Overnight Tech: Brain game maker pays $2M to settle deceptive ad claims

LEDE: The "brain training" company Lumosity has agreed to pay $2 million to settle charges that it deceptively trumped up the health benefits of its mobile app and online games. 

The Federal Trade Commission announced the settlement Tuesday along with a 26-page complaint against the company. The FTC believed the charges warranted a $50 million settlement, but that was cut down to $2 million because of the financial state of Lumosity's parent company, Lumos Labs. 

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The company will be barred from continuing to make deceptive claims to its 70 million users.  

The FTC said the company "preyed on consumers'" fears about cognitive decline. The commission said the company did not have the data to back up its claims. Lumosity advertising had promised to improve performance in everyday tasks, reduce cognitive impairment, and help protect against things like dementia and Alzheimer's disease.

The $2 million settlement was a step up for the FTC compared to a number of other recent health-tech related settlements. Early last year, it sanctioned developers who promised an app that detected melanoma. In September, the commission scored a $150,000 settlement from a mobile app company that claimed to improve eyesight.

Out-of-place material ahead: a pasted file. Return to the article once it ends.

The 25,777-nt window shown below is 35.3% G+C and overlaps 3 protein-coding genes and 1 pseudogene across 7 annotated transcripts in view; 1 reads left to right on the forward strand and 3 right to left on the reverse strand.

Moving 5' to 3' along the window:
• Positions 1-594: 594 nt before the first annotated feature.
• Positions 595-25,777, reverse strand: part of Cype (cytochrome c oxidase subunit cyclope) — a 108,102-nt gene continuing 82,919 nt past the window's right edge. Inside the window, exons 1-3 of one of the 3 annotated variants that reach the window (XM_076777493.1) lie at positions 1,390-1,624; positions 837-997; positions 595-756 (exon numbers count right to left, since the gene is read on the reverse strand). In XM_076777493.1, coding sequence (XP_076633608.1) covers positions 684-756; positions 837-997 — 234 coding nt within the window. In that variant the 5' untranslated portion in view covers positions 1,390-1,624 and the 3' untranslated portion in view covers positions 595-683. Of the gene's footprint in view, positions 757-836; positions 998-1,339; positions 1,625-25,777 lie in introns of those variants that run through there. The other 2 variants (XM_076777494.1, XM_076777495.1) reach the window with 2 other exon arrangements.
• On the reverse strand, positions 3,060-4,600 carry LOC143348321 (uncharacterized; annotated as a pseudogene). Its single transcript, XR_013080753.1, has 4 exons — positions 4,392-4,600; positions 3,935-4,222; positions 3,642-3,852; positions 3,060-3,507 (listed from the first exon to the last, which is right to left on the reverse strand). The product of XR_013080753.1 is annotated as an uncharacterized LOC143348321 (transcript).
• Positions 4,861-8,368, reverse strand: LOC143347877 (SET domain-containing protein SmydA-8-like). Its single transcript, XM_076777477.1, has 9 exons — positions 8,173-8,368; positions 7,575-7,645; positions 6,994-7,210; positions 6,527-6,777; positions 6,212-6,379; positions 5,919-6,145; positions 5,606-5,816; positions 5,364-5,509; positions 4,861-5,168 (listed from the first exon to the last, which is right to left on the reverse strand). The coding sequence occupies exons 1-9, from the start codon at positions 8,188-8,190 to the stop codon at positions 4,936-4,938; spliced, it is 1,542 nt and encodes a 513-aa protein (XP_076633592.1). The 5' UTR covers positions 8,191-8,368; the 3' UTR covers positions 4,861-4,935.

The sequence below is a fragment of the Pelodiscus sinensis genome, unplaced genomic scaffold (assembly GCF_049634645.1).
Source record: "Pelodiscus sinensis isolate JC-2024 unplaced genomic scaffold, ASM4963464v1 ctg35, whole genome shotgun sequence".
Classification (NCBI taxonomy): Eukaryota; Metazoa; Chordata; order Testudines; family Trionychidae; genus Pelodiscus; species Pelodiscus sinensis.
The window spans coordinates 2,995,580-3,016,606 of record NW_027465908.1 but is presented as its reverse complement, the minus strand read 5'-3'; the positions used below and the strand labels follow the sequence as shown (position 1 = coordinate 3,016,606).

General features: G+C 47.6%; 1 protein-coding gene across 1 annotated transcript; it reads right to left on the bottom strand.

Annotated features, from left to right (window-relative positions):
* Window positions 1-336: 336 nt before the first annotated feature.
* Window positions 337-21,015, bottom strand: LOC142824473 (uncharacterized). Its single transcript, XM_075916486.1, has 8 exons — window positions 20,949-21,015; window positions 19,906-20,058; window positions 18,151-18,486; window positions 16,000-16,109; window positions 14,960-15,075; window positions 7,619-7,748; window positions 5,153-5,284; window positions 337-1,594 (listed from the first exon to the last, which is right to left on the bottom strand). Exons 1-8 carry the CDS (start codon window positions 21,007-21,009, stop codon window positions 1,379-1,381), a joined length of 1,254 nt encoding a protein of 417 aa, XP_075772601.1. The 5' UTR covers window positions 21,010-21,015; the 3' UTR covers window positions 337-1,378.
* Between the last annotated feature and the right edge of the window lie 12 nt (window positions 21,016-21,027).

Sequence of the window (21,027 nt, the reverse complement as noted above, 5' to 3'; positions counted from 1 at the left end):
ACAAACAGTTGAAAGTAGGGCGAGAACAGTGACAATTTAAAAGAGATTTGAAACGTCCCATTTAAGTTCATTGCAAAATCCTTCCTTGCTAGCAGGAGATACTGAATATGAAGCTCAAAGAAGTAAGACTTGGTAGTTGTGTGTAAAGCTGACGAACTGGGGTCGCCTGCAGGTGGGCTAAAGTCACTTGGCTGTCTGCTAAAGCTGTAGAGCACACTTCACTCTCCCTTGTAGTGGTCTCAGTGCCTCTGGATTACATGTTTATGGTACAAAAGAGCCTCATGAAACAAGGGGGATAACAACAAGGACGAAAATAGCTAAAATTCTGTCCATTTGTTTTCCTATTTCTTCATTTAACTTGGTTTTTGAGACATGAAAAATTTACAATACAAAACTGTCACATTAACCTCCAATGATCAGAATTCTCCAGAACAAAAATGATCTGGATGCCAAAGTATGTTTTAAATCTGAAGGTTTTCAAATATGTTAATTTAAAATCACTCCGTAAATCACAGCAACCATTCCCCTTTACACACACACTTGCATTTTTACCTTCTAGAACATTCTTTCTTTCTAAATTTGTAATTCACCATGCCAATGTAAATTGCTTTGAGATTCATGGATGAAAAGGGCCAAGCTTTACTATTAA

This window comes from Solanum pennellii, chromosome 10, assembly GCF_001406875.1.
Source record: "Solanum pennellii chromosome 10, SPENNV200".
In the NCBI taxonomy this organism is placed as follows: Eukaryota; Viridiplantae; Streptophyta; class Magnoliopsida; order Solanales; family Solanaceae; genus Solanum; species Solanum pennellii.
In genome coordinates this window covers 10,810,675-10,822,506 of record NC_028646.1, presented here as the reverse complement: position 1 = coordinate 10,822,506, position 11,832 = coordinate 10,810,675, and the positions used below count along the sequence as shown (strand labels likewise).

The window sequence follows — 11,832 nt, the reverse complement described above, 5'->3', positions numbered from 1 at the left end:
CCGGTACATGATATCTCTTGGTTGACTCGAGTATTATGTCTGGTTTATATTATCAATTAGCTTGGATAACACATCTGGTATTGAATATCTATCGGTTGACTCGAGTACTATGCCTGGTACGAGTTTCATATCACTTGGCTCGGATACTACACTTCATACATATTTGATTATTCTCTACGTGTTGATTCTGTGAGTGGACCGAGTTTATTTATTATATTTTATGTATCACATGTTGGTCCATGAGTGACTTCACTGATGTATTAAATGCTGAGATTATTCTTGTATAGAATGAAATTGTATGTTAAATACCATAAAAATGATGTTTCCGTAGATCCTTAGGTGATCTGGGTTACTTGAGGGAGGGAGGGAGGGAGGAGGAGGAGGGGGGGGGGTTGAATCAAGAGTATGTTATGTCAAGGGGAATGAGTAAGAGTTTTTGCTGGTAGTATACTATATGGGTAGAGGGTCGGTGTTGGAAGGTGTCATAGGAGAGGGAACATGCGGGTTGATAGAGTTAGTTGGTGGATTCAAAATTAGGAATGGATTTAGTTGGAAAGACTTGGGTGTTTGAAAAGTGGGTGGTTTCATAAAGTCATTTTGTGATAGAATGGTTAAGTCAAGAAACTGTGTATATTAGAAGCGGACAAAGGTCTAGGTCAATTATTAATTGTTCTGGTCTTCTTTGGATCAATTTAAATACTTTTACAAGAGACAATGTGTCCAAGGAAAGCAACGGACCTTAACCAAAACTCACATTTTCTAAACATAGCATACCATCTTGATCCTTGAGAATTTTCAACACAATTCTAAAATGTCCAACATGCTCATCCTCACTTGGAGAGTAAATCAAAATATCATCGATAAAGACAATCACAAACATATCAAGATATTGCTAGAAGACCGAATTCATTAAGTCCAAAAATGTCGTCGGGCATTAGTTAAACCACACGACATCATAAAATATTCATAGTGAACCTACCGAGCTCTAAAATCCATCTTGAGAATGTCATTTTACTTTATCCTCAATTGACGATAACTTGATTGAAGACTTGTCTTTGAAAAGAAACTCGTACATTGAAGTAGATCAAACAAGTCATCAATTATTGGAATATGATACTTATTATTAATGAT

LUMOSITY TOUTS RIGOROUS RESEARCH: Lumosity said the settlement allows the company to continue to offer its "research-based cognitive training" and noted the deceptive advertising was from a discontinued campaign. 

"Neither the action nor the settlement pertains to the rigor of our research or the quality of the products -- it is a reflection of marketing language that has been discontinued. Our focus as a company has not and will not change: We remain committed to moving the science of cognitive training forward and contributing meaningfully to the field's community and body of research," the company said in a statement. "Lumosity has made strong contributions to the scientific community, including our work with the Human Cognition Project initiative."

THE 10,000 CHARACTER TWEET: Tweets could get expanded past their traditional 140 character limit sometime in the first quarter of 2016, according to multiple sources cited in ReCode. Twitter is testing a version of the change in which tweets would appear the same, but users could click to expand the tweet if more text is included. The new limit could be as much as 10,000 characters, which is the current limit on direct messages. The move is seen as a way to try and expand the company's user base, which lags far behind Facebook. 

TWITTER'S 'SENSE OF SPEED': Twitter CEO Jack Dorsey responded to reports by saying Twitter will never lose its "sense of speed." He noted that many people already take screenshots of texts and send it out. "Instead, what if that text... was actually text? Text that could be searched. Text that could be highlighted," he said in a message on Twitter. "That's more utility and power."

OBAMA CALLS FOR ADVANCES IN GUN-SAFETY TECH: During President Obama's speech announcing his executive action aimed at curbing gun violence, he said the government must work with the private sector to advance gun locking and locating technology.